BJp looks to do a tripura in odisha

Present po­lit­i­cal sit­u­a­tion may prove ‘lull be­fore storm’ if peo­ple’s mood swings. BJP is wait­ing to make a kill.

The Sunday Guardian - - Nation -

Far from the hoi pol­loi of the po­lit­i­cal up­heavals in al­most all the states of the coun­try since Naren­dra Modi took over the reins in Delhi, Odisha has com­par­a­tively been calm with four-time Chief Min­is­ter Naveen Pat­naik seek­ing an­other term in the name of his leg­endary fa­ther Bi­jubabu as well as un­der the al­ibi of “Cen­tre’s step-motherly treat­ment to the state”.

As it seems to­day, rul­ing Biju Janata Dal (BJD) is sit­ting pretty af­ter the Bi­jepur vic­tory. The Bharatiya Janata Party (BJP) had upped the ante and its rank and file were ec­static af­ter win­ning im­pres­sively in the elec­tions to the lo­cal bod­ies es­pe­cially in the western pock­ets of the state in the last cou­ple of years. But the Bi­jepur As­sem­bly by­elec­tion de­feat brought a thaw in their zeal. A num­ber of or­gan­i­sa­tional changes are be­ing ef­fected to weed out the wrong peo­ple at the helm and steps are be­ing taken to main­tain the en­thu­si­asm of the cadre.

Chief Min­is­ter Pat­naik, who dou­bles as BJD supremo, has also ef­fected cos­metic changes in the party so as to re­ward his loy­al­ists and those who made the Bi­jepur win pos­si­ble. The by­poll win has come as a ma­jor re­lief for Pat­naik. Of late, he is try­ing to change his sphinx im­age by min­gling with the com­mon peo­ple. In a bid to cre­ate a di­rect con­nect with young­sters, he is seen tak­ing self­ies with young crowd dur­ing var­i­ous events and func­tions in the re­cent past. Many may take it as a des­per­ate bid on his part to stem BJP’s rise, but it seems to be pay­ing off.

The saf­fron party, on the other hand, is try­ing its best to leave the Bi­jepur night­mare be­hind and re­gain its lost ground as well as make fresh for­ays. It’s leav­ing no stones un­turned to em­bar­rass the BJD gov­ern­ment as and when an is­sue crops up. From Kun­duli rape to Bomikhal fly­over col­lapse, the party is try­ing to grab ev­ery op­por­tu­nity to put the rul­ing dis­pen­sa­tion on the mat. How­ever, lack of a leader match­ing Pat­naik’s stature is what is haunt­ing the party the most. Or­gan­i­sa­tional weak­ness is an­other fac­tor af­fect­ing party prospects highly in the state.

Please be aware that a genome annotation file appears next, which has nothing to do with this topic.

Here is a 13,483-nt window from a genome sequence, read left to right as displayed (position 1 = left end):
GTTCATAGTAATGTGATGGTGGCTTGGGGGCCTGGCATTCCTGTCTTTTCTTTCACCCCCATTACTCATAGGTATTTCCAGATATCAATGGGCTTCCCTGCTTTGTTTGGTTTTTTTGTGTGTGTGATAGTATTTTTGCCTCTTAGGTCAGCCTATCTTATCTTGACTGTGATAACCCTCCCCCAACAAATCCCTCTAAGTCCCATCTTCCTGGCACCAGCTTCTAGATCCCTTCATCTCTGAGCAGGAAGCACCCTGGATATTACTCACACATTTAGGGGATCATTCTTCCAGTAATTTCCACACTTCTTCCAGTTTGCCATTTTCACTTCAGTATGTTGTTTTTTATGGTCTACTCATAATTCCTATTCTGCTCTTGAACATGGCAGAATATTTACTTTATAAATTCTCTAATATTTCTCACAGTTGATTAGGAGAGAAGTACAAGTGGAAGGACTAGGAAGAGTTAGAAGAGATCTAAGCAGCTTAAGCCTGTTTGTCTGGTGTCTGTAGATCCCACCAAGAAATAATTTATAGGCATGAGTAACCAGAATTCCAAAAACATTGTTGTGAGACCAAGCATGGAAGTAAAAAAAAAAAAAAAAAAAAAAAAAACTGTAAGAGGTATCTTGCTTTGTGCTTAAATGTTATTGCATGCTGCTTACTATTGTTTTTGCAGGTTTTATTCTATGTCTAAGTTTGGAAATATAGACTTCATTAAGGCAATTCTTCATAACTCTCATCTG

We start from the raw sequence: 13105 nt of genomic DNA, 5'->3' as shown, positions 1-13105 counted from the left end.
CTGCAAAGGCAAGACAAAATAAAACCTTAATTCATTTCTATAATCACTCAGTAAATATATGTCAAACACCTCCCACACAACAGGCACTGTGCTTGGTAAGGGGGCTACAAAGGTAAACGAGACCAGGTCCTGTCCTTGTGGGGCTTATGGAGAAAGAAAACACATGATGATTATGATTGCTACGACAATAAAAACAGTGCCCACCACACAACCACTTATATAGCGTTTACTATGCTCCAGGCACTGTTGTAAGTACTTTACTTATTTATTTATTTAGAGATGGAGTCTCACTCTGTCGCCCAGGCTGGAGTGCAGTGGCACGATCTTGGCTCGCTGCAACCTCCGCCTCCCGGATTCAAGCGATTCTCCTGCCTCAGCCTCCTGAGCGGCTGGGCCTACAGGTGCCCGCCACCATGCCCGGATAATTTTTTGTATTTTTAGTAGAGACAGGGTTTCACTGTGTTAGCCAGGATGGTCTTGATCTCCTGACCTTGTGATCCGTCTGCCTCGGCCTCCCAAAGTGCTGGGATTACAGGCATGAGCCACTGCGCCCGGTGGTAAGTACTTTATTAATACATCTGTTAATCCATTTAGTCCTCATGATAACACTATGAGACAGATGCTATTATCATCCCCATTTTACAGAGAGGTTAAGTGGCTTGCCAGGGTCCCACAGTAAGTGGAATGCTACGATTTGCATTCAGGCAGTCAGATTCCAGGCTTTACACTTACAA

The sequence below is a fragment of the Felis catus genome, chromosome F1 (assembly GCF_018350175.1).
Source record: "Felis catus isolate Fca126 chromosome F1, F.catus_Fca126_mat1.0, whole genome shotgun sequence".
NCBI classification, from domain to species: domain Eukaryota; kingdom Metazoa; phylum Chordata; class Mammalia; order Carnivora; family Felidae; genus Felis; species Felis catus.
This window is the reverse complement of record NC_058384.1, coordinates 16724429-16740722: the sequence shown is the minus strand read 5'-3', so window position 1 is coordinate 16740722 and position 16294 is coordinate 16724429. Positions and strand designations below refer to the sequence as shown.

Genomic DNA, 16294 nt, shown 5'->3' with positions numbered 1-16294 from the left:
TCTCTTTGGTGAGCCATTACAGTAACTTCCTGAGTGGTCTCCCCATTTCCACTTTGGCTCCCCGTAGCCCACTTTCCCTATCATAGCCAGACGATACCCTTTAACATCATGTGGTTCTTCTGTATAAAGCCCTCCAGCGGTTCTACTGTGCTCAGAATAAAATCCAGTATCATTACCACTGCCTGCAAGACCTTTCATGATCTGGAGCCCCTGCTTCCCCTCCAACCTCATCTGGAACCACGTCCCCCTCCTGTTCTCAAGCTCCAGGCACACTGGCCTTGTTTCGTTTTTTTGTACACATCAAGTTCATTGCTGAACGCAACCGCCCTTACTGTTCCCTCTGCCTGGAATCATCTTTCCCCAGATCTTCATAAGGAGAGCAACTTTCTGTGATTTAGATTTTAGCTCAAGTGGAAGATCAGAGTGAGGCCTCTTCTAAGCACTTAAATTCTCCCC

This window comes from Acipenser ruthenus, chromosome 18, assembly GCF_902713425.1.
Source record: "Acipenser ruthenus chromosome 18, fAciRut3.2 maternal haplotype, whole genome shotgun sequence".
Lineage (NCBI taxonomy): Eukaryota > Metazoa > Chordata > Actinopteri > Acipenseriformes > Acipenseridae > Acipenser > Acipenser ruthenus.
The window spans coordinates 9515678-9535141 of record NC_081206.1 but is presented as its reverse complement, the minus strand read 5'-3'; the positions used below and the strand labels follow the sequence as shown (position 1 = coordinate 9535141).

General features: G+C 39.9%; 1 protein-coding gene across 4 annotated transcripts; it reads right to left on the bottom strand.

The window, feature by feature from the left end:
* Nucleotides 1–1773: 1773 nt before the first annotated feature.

Mean­while, the state unit of Congress party is in a re­vamp mode. Af­ter a se­ries of elec­toral re­ver­sals and at­tri­tions there­after, the party has been rel­e­gated to the third po­si­tion in the state. Never-end­ing in­ternecine squab­bles have pushed the grand old party to a point of no re­turn.

Congress high com­mand’s choice of Ni­ran­jan Pat­naik, a per­son seen as bearer of for­mer Chief Min­is­ter Jana- ki Bal­labh Pat­naik’s legacy, to lead the party into the si­mul­ta­ne­ous gen­eral and as­sem­bly elec­tions in the state next year has only added to its woes. With BJP re­plac­ing the party as the main op­po­si­tion in the state and left with al­most no prom­i­nent leader with it any more, the fu­ture of Congress seems rather bleak in the state.

More­over, it’s poach­ing sea­son in Odisha pol­i­tics. While all the three par­ties are fac­ing the prob­lem of de­ser­tions, Congress is ob­vi­ously ex­pe­ri­enc­ing it the most. But, strangely, the two ma­jor play­ers are also not free from it. Not a sin­gle week is pass­ing when one or other leader worth his salt is not flock­ing to the ri- val camp along with his fol­low­ers. When BJD is look­ing for a groundswell, BJP is eye­ing to poach prom­i­nent lead­ers as well as the dis­grun­tled fac­tions of other par­ties, es­pe­cially be­long­ing to the rul­ing out­fit.

Dur­ing his re­cent vis­its to the state, BJP na­tional pres­i­dent Amit Shah has claimed that his party would win as many as 120 out of the to­tal of 147 seats in the stateAssem­bly. But the party men would cer­tainly find it an up­hill task to achieve the tar­get which has come to known as “Mis­sion-120”.

Asked if the tar­get set by their chief is in­tan­gi­ble, party veteran Kanak Vard­han Singh Deo ex­plained: “While look­ing for a big win, it’s the job of the lead­er­ship to set a tar­get for the work­ers. Sri Amit Shah has just done that. It’s now up to the par­ty­men to achieve that tar­get. We all are work­ing hard to ac­com­plish the mis­sion.” Talk­ing to me­di­a­per­sons ear­lier, party’s na­tional sec­re­tary Suresh Pu­jari had said, “If a strong party like CPM could be routed in Tripura de­spite hav­ing a pop­u­lar Chief Min­is­ter Manik Sarkar, why can’t the same hap­pen in Odisha? We are do­ing our work qui­etly on the ground. The re­sults would be seen next year.” To this, Singh Deo added: “Noth­ing is im­pos­si­ble. The same fac­tors like anti-in­cum­bency are work­ing here also.” This shows though the party is ex­pect­ing a Tripura- type of mir­a­cle, its state lead­ers are putting all-out ef­forts to prove that their supremo’s Mis­sion-120 call is not just an­other jumla.

Only time will tell whether Pat­naik would get an­other term to cre­ate his­tory as one of the long­est serv­ing Chief Min­is­ters as it ap­pears to­day or the present po­lit­i­cal sit­u­a­tion in the state would prove to be the prover­bial “lull be­fore the storm” with the mood of the vot­ers sway­ing in favour the on­go­ing “Modi wave” and the saf­fron party storm­ing into the cor­ri­dors of power in the state. Much will also de­pend on the out­come of the Kar­nataka elec­tions.

REUTERS

In­dian Navy Ships Kamorta, Sahyadri and Shakti, are seen docked in Changi Naval Base dur­ing a visit to Singapore, on Thurs­day.

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